Four line infantry regiments with the numeral 96 were raised and disbanded between 1761 and 1818. A fifth was raised at Manchester in 1824 and sent straight to Halifax, Nova Scotia on garrison duties.
Over the next decade, the regiment spent eight years in Halifax and then two in the West Indies. It then garrisoned Britain and Ireland until 1839, when it was tasked with guarding a convict ship bound for Australia.
It remained in New South Wales until sailing for New Zealand to fight in the First Maori (or Flagstaff) War (1845-46).
The regiment moved straight from New Zealand to India in 1849. This posting was relatively brief and the unit was back in Ireland by 1854. It joined the Gibraltar garrison in 1856, but returned to Britain the following year and alternated between there and Ireland until 1863.
One exception was in 1862, when it sent a detachment to New Brunswick in Canada during the Trent Affair. This was a period of high tension between Britain and the Union side in the American Civil War (1861-65) that almost brought an end to British neutrality in that conflict.
In 1863, it sailed to the Cape of Good Hope. And from there, it deployed to India for 10 years’ service in 1865.
In 1874, the regiment - which had no battle honours and only 50 years’ lineage - was made the nominal successor to the 96th Regiment of Foot (Queen’s Own Germans), despite having no historic links to it, other than the numeral 96.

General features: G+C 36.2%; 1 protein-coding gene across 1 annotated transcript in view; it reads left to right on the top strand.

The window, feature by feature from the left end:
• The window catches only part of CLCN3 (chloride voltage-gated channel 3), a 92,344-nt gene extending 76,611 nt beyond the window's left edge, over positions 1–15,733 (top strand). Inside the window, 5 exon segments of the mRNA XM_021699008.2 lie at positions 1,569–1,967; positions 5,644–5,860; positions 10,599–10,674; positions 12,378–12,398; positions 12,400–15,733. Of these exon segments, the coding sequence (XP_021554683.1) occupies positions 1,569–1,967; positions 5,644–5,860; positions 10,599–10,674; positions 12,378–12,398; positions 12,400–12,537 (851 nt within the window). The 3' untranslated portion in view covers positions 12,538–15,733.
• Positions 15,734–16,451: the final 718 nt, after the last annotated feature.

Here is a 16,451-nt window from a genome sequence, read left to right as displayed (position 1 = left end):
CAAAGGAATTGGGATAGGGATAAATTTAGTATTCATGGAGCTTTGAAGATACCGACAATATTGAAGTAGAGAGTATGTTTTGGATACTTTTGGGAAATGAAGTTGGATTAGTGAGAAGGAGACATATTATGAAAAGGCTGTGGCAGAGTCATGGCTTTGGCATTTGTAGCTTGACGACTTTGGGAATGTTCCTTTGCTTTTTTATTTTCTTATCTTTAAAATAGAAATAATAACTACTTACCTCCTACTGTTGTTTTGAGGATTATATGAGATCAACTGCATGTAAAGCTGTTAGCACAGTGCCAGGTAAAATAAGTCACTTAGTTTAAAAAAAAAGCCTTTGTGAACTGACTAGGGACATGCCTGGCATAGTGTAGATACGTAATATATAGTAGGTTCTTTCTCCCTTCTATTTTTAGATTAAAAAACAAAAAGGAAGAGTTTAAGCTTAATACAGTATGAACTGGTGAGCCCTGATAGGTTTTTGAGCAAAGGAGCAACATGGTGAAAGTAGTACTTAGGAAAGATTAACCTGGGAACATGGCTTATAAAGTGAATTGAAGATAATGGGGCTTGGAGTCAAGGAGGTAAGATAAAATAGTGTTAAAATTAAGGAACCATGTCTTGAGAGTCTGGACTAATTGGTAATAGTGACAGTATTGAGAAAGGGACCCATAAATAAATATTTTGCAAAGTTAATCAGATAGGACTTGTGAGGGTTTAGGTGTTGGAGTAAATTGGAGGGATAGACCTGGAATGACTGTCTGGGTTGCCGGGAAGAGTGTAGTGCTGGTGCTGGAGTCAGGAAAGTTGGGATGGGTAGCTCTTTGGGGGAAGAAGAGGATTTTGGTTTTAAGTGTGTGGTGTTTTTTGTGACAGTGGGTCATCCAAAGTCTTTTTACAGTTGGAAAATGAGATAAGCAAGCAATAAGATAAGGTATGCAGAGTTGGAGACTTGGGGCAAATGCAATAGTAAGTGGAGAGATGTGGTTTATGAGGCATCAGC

That regiment had been raised on Minorca from Swiss mercenary prisoners of war in 1798, and had gone on to serve in the Egyptian campaign, fighting at Alexandria (1801).
It later fought in the Peninsular War (1808-14), taking part in the battles of Vimeiro (1808), Talavera (1809), Busaco (1810) and Albuera (1811), before moving to Upper Canada during the War of 1812 (1812-15). During the latter campaign, it took part in the Siege of Fort Erie (1814).
It was numbered as the 96th Foot in 1816 and disbanded in Ireland in 1818.
In 1875, the 96th Regiment returned to Britain from India. Six years later, it was merged with the 63rd (West Suffolk) Regiment of Foot to form The Manchester Regiment.
The National Army Museum works with a network of Regimental and Corps Museums across the UK to help preserve and share the history and traditions of the Army and its soldiers.
Discover more about the 96th Regiment of Foot by visiting the Museum of the Manchester Regiment in Ashton-under-Lyne.Museum of the Manchester Regiment